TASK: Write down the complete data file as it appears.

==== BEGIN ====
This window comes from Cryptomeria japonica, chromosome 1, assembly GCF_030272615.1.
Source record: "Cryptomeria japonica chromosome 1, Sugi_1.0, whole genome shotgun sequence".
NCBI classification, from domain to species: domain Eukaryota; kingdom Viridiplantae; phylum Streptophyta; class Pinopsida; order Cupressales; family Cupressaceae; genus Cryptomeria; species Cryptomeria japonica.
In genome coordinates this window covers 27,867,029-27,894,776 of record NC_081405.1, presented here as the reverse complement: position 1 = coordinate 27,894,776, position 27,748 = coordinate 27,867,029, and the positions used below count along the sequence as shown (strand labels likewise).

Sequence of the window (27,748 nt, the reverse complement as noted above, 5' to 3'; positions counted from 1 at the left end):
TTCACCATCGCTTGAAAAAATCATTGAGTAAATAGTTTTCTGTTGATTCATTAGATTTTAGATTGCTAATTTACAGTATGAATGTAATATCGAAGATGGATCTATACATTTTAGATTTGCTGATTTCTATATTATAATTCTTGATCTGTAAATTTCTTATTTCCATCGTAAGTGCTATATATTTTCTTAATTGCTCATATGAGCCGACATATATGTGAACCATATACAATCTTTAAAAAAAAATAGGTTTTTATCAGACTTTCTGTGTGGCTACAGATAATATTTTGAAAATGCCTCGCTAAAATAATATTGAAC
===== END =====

This window comes from Cryptomeria japonica, chromosome 1, assembly GCF_030272615.1.
Source record: "Cryptomeria japonica chromosome 1, Sugi_1.0, whole genome shotgun sequence".
NCBI classification, from domain to species: domain Eukaryota; kingdom Viridiplantae; phylum Streptophyta; class Pinopsida; order Cupressales; family Cupressaceae; genus Cryptomeria; species Cryptomeria japonica.
In genome coordinates this window covers 27,867,029-27,894,776 of record NC_081405.1, presented here as the reverse complement: position 1 = coordinate 27,894,776, position 27,748 = coordinate 27,867,029, and the positions used below count along the sequence as shown (strand labels likewise).

Sequence of the window (27,748 nt, the reverse complement as noted above, 5' to 3'; positions counted from 1 at the left end):
TTCACCATCGCTTGAAAAAATCATTGAGTAAATAGTTTTCTGTTGATTCATTAGATTTTAGATTGCTAATTTACAGTATGAATGTAATATCGAAGATGGATCTATACATTTTAGATTTGCTGATTTCTATATTATAATTCTTGATCTGTAAATTTCTTATTTCCATCGTAAGTGCTATATATTTTCTTAATTGCTCATATGAGCCGACATATATGTGAACCATATACAATCTTTAAAAAAAAATAGGTTTTTATCAGACTTTCTGTGTGGCTACAGATAATATTTTGAAAATGCCTCGCTAAAATAATATTGAAC